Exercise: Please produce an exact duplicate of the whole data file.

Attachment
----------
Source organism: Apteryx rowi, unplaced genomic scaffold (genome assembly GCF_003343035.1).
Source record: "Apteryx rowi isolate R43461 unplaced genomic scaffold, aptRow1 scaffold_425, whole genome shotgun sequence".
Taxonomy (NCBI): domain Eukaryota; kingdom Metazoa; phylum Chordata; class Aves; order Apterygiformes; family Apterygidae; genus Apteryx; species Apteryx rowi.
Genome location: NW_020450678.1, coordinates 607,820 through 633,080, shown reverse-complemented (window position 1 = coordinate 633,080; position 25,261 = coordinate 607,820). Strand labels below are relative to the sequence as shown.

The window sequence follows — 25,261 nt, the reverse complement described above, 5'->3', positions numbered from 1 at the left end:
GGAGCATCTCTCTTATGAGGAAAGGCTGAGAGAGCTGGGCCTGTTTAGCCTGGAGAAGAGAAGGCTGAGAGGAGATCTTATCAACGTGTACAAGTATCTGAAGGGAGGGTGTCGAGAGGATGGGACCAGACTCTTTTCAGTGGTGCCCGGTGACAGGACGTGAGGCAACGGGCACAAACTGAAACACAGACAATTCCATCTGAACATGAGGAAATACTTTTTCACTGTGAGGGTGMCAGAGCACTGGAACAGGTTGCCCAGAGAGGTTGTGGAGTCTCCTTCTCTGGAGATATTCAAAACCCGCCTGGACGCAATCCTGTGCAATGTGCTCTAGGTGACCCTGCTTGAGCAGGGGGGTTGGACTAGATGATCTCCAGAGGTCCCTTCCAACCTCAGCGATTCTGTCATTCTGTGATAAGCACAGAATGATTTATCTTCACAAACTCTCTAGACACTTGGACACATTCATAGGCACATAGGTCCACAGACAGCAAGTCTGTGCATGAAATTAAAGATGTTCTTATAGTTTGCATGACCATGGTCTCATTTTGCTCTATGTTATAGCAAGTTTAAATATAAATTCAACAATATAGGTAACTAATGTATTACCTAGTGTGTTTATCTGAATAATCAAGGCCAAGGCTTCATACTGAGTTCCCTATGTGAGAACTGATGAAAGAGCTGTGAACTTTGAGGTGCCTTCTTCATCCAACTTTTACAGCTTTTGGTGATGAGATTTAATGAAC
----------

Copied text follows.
Source organism: Apteryx rowi, unplaced genomic scaffold (genome assembly GCF_003343035.1).
Source record: "Apteryx rowi isolate R43461 unplaced genomic scaffold, aptRow1 scaffold_425, whole genome shotgun sequence".
Taxonomy (NCBI): domain Eukaryota; kingdom Metazoa; phylum Chordata; class Aves; order Apterygiformes; family Apterygidae; genus Apteryx; species Apteryx rowi.
Genome location: NW_020450678.1, coordinates 607,820 through 633,080, shown reverse-complemented (window position 1 = coordinate 633,080; position 25,261 = coordinate 607,820). Strand labels below are relative to the sequence as shown.

The window sequence follows — 25,261 nt, the reverse complement described above, 5'->3', positions numbered from 1 at the left end:
GGAGCATCTCTCTTATGAGGAAAGGCTGAGAGAGCTGGGCCTGTTTAGCCTGGAGAAGAGAAGGCTGAGAGGAGATCTTATCAACGTGTACAAGTATCTGAAGGGAGGGTGTCGAGAGGATGGGACCAGACTCTTTTCAGTGGTGCCCGGTGACAGGACGTGAGGCAACGGGCACAAACTGAAACACAGACAATTCCATCTGAACATGAGGAAATACTTTTTCACTGTGAGGGTGMCAGAGCACTGGAACAGGTTGCCCAGAGAGGTTGTGGAGTCTCCTTCTCTGGAGATATTCAAAACCCGCCTGGACGCAATCCTGTGCAATGTGCTCTAGGTGACCCTGCTTGAGCAGGGGGGTTGGACTAGATGATCTCCAGAGGTCCCTTCCAACCTCAGCGATTCTGTCATTCTGTGATAAGCACAGAATGATTTATCTTCACAAACTCTCTAGACACTTGGACACATTCATAGGCACATAGGTCCACAGACAGCAAGTCTGTGCATGAAATTAAAGATGTTCTTATAGTTTGCATGACCATGGTCTCATTTTGCTCTATGTTATAGCAAGTTTAAATATAAATTCAACAATATAGGTAACTAATGTATTACCTAGTGTGTTTATCTGAATAATCAAGGCCAAGGCTTCATACTGAGTTCCCTATGTGAGAACTGATGAAAGAGCTGTGAACTTTGAGGTGCCTTCTTCATCCAACTTTTACAGCTTTTGGTGATGAGATTTAATGAAC